By Ed King
Afghanistan has taken another step towards implementing its national climate strategy by ratifying the Kyoto Protocol.
The move makes it the 192nd country or regional economic integration organization to sign up to the treaty, which will come into force for Afghanistan on June 23 this year.
Classed as a developing or Non-Annex I country, it will not have to adopt any binding emission targets, but will be required to draw-up plans to develop a low carbon energy and transport system.
Joining Kyoto also allows the country to take part in the UN’s international emissions trading programmes; raising the prospect of richer nations investing in renewable energy and similar low carbon schemes in Afghanistan.
Ian Macgregor, who acts as an advisor to Afghan negotiators at UN talks, told RTCC the news should act as an inspiration to other nations.
“Given all the problems that Afghanistan faces, it is making the effort to join with the international community to address climate change,” he said.
“Other countries, which are not facing such severe problems, should be doing much more to address climate change.”
Kyoto has had a troubled life since its inception in 1997, with critics arguing that it lacks environmental integrity, given global emissions have increased since its launch.
The USA shows little sign of ratifying the Protocol, while Canada, Japan and New Zealand withdrew from the agreement at the last round of UN climate talks in Doha.
Supporters argue it has led to declining emissions in the developed world – particularly in Europe – and say it will form the basis of the global climate agreement scheduled to be agreed in 2015.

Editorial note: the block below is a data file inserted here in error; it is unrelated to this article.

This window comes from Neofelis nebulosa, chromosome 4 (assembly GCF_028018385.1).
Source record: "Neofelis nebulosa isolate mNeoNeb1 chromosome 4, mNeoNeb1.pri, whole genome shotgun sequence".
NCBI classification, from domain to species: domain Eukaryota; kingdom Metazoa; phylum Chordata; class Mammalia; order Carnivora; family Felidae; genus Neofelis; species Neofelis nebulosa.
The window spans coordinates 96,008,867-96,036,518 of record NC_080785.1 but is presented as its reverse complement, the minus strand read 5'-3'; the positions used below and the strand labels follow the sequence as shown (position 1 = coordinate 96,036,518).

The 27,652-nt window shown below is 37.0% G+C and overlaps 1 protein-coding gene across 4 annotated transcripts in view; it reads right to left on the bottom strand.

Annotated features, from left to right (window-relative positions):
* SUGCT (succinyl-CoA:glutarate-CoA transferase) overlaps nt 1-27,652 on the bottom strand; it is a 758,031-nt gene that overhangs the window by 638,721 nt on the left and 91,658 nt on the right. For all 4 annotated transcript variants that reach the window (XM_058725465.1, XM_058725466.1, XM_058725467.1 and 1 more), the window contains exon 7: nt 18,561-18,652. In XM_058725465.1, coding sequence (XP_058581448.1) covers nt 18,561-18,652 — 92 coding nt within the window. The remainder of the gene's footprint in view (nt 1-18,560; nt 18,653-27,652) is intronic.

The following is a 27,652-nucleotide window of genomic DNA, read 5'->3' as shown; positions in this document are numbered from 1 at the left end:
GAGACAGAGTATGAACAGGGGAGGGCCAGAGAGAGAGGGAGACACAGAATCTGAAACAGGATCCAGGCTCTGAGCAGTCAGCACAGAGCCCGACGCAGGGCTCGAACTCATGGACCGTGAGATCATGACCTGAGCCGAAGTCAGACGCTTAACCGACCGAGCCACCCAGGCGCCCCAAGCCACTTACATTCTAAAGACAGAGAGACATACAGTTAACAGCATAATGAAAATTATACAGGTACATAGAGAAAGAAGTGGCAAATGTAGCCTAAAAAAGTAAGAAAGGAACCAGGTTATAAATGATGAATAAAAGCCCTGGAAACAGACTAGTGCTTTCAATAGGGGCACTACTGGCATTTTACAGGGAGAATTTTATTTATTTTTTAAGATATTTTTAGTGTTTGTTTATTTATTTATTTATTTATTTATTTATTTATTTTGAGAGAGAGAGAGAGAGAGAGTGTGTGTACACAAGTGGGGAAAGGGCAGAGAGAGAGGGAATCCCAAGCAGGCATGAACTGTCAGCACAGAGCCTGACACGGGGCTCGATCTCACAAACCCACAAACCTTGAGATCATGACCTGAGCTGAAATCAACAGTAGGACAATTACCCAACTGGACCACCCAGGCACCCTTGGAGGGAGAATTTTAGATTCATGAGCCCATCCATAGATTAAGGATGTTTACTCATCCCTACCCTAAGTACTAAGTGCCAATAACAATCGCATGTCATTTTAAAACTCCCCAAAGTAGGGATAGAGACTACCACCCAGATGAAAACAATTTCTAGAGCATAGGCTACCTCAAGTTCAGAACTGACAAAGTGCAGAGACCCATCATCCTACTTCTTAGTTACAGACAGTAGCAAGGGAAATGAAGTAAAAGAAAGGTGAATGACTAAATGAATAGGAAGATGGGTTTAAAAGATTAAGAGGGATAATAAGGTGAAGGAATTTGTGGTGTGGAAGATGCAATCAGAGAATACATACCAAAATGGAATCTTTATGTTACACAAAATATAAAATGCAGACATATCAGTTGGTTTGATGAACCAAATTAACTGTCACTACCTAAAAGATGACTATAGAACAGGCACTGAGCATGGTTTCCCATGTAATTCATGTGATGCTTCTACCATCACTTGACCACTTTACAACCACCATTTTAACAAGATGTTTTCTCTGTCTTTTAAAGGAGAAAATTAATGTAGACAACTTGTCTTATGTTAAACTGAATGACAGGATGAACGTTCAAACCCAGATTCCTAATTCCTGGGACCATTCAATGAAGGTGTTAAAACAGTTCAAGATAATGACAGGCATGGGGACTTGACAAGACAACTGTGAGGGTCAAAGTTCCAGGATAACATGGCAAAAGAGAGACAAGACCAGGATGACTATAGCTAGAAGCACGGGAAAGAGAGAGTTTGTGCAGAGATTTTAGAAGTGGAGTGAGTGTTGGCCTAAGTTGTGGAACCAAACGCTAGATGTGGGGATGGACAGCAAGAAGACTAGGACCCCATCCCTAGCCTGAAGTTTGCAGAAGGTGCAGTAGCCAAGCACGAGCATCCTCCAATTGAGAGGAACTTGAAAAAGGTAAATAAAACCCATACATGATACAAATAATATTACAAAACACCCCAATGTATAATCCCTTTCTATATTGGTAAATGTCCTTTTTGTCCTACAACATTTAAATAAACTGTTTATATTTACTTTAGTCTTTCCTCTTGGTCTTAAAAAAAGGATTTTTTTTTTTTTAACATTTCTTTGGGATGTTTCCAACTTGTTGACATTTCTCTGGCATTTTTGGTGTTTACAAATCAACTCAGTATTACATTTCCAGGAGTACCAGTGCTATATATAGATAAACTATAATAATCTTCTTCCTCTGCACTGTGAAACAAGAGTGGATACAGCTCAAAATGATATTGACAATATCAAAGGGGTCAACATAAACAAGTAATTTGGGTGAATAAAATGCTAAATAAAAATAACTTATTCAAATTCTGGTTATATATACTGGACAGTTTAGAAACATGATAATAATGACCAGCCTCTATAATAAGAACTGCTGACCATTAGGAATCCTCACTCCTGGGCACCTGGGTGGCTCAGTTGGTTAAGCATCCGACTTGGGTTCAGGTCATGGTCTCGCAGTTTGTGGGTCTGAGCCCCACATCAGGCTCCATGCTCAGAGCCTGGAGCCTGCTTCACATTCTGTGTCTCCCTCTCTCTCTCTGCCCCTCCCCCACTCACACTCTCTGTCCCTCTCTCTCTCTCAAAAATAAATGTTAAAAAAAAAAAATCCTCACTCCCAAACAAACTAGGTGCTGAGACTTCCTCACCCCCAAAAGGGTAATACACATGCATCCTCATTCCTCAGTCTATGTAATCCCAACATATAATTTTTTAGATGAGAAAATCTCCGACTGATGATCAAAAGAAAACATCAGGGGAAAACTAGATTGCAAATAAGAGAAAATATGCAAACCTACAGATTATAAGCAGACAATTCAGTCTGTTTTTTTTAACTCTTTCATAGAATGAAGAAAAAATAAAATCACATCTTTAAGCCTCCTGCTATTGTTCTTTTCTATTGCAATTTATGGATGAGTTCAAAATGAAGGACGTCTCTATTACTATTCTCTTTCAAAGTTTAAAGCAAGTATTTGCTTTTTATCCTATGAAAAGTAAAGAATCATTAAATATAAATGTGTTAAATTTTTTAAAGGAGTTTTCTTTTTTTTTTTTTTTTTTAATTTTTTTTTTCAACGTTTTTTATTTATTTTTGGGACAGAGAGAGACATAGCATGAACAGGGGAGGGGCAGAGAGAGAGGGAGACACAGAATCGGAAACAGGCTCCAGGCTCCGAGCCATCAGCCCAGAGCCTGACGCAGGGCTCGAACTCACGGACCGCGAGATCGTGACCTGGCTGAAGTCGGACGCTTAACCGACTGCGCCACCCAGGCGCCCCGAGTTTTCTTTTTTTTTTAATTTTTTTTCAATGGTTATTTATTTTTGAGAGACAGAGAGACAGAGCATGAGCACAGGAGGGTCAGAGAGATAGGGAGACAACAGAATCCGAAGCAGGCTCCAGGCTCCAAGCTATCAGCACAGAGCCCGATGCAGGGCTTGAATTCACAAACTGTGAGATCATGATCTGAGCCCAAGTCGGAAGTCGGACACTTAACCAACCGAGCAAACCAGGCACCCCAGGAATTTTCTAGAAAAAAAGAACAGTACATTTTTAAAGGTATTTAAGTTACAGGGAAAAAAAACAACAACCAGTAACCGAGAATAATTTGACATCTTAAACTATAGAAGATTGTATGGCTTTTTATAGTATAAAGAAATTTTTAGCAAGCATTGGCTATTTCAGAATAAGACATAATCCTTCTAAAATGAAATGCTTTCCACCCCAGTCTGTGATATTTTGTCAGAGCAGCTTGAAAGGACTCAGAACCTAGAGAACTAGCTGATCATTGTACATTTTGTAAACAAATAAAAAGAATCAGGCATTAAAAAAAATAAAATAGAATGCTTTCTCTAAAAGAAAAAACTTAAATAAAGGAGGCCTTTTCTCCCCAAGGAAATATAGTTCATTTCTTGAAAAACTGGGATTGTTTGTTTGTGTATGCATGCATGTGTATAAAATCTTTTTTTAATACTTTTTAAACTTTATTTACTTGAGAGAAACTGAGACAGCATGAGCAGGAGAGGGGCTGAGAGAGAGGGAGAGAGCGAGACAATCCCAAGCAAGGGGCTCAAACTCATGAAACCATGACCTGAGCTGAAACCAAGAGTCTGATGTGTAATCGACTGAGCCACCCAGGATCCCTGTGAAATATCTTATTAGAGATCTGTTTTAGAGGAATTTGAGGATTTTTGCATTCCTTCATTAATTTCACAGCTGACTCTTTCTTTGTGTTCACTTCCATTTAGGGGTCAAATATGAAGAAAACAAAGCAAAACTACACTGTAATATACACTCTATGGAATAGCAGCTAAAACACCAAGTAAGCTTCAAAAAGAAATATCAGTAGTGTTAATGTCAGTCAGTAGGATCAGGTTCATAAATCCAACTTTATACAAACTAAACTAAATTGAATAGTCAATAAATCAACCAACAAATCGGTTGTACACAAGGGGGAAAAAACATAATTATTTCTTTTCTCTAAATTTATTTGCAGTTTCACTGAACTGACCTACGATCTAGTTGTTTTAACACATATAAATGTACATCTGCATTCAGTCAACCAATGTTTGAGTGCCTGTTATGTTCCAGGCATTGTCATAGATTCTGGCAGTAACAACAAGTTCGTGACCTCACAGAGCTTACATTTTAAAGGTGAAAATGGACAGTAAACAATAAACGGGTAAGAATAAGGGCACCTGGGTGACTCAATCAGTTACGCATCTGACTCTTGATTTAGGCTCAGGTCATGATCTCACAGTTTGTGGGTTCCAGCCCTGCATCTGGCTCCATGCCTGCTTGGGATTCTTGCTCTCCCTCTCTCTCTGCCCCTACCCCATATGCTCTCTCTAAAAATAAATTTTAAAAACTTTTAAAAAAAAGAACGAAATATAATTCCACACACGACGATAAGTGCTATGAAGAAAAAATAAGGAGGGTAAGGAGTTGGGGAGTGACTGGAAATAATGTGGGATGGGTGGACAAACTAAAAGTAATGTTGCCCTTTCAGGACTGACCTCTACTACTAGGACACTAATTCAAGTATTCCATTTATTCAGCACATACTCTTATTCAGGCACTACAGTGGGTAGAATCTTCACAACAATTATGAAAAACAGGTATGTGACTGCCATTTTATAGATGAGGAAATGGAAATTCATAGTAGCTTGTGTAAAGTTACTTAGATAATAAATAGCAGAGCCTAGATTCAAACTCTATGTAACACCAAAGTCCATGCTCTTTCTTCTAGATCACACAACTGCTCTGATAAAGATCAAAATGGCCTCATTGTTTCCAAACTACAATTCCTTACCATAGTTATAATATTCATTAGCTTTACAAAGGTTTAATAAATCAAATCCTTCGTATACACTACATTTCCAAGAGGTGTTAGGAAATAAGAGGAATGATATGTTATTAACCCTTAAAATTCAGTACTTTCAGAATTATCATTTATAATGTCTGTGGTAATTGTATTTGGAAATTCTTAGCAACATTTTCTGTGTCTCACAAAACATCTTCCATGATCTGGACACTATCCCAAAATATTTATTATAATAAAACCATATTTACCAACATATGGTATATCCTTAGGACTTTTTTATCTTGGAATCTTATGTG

Adaptation rather than mitigation is likely to be the biggest challenge for Afghan policymakers over the coming years.
The World Bank reports Afghanistan’s per capita emissions as 0.2 tonnes per person; compared to 0.9 in Pakistan and 17.3 in the USA.
Afghanistan has suffered more than three decades of varying degrees of conflict, dramatically reducing its resilience to decreasing rainfall and other climatic changes.
Climate change and drought are especially serious for the country since 80% of the population rely on natural resources for their livelihoods.
In October 2012 the government launched a USD $6 million initiative largely funded by the Global Environment Facility (GEF) to build resilience amongst vulnerable communities.
Ghulam Malikyar, Deputy Director General, National Environment Protection Agency, told RTCC desertification and deforestation were already having profound effects on the country.
“Climate change is not just an environmental issue in Afghanistan, it will also contribute to instability,” he said.
“The loss of ecosystem productivity forces people from rural areas to urban areas, and we have the problem then of sheltering them. This is the main issue we are suffering now.
“We are losing our land productivity and land degradation is another issue. We have limited glaciers which are the major water resource in my country, and they are melting now.”